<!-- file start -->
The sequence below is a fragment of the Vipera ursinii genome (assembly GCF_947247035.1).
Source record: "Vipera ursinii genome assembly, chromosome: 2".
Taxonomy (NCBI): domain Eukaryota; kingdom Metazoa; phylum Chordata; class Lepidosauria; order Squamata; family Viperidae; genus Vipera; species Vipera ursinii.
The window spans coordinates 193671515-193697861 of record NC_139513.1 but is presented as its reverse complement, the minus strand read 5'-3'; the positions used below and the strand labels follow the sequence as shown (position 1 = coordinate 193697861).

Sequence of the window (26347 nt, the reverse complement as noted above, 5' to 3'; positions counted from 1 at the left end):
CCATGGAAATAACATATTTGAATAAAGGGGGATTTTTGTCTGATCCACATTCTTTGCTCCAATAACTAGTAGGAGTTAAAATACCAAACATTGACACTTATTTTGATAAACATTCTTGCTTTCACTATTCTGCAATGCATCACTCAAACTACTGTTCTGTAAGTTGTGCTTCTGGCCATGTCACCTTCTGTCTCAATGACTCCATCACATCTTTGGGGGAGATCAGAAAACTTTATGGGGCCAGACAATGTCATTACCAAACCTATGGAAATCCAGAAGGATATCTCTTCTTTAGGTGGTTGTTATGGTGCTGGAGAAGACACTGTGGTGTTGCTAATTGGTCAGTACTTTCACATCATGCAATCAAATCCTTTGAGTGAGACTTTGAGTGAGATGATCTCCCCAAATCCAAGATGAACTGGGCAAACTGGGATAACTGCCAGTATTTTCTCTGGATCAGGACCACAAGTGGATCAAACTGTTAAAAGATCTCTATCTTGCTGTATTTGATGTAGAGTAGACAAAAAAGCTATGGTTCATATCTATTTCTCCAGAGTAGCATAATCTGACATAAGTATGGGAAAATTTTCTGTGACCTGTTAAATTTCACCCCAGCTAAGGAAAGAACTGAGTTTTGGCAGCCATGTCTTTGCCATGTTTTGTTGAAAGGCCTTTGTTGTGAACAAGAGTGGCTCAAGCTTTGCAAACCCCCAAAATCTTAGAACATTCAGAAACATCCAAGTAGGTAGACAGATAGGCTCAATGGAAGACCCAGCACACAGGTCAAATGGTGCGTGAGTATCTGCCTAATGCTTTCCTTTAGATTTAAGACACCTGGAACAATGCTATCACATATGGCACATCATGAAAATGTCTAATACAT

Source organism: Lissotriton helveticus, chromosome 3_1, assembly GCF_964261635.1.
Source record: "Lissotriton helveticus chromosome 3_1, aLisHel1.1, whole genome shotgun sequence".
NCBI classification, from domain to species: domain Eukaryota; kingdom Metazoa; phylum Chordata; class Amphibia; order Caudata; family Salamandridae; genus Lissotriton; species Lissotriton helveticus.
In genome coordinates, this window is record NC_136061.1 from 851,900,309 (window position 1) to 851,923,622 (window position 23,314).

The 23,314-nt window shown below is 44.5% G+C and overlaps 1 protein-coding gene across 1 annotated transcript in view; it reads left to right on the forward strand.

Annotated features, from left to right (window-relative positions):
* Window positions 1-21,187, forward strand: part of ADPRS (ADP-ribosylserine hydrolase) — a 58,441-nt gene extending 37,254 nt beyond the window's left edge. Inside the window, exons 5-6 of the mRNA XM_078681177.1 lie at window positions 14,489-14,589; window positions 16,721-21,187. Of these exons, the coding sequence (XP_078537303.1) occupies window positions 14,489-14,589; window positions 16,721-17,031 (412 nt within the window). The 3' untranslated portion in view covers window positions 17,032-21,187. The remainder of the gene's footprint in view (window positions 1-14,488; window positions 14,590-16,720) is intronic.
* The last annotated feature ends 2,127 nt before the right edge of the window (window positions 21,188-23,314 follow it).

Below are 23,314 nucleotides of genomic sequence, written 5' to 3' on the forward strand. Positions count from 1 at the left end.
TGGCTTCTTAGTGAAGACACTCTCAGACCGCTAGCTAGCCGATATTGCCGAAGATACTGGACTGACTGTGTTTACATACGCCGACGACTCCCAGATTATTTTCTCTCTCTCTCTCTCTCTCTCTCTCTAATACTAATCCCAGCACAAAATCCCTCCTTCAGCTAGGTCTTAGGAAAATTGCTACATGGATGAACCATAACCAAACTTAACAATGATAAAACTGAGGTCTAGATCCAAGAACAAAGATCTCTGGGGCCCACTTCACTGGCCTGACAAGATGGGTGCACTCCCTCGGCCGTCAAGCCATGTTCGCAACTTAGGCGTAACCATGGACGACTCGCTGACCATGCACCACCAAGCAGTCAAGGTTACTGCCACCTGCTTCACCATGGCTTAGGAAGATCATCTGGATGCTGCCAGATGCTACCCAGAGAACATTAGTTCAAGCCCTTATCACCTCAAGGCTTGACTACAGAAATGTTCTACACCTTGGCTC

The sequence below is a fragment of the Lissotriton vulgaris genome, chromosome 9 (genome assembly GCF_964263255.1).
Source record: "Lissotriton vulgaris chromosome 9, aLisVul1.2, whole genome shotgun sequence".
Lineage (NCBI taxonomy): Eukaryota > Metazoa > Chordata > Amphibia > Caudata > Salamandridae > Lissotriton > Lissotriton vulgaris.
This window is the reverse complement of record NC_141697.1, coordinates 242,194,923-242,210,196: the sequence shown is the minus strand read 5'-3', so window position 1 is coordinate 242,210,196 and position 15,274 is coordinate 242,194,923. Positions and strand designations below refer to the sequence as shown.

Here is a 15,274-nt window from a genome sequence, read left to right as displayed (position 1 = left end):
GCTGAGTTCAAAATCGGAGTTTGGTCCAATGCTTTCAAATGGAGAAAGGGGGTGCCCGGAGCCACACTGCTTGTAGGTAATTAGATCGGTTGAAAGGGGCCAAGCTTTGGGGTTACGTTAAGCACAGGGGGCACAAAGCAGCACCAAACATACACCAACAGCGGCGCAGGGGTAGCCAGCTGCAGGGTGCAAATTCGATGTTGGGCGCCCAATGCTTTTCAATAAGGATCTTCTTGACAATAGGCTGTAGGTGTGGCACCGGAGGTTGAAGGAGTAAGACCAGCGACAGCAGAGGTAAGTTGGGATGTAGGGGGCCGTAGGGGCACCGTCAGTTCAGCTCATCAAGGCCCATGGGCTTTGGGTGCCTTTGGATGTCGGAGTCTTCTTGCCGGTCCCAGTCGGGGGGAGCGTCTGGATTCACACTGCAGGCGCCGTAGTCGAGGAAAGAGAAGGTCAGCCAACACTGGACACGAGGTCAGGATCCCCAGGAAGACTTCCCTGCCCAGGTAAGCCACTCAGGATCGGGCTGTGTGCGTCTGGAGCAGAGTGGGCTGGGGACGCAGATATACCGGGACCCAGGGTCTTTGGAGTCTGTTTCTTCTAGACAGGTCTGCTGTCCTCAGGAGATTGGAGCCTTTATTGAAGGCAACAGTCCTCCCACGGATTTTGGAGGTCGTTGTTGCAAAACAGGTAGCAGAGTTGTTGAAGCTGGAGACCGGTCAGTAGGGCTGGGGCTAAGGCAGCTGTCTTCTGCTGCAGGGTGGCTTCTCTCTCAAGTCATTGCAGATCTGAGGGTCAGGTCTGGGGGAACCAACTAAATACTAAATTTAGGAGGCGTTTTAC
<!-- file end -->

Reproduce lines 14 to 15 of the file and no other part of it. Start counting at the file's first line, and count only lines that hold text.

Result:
* The last annotated feature ends 2,127 nt before the right edge of the window (window positions 21,188-23,314 follow it).

Below are 23,314 nucleotides of genomic sequence, written 5' to 3' on the forward strand. Positions count from 1 at the left end.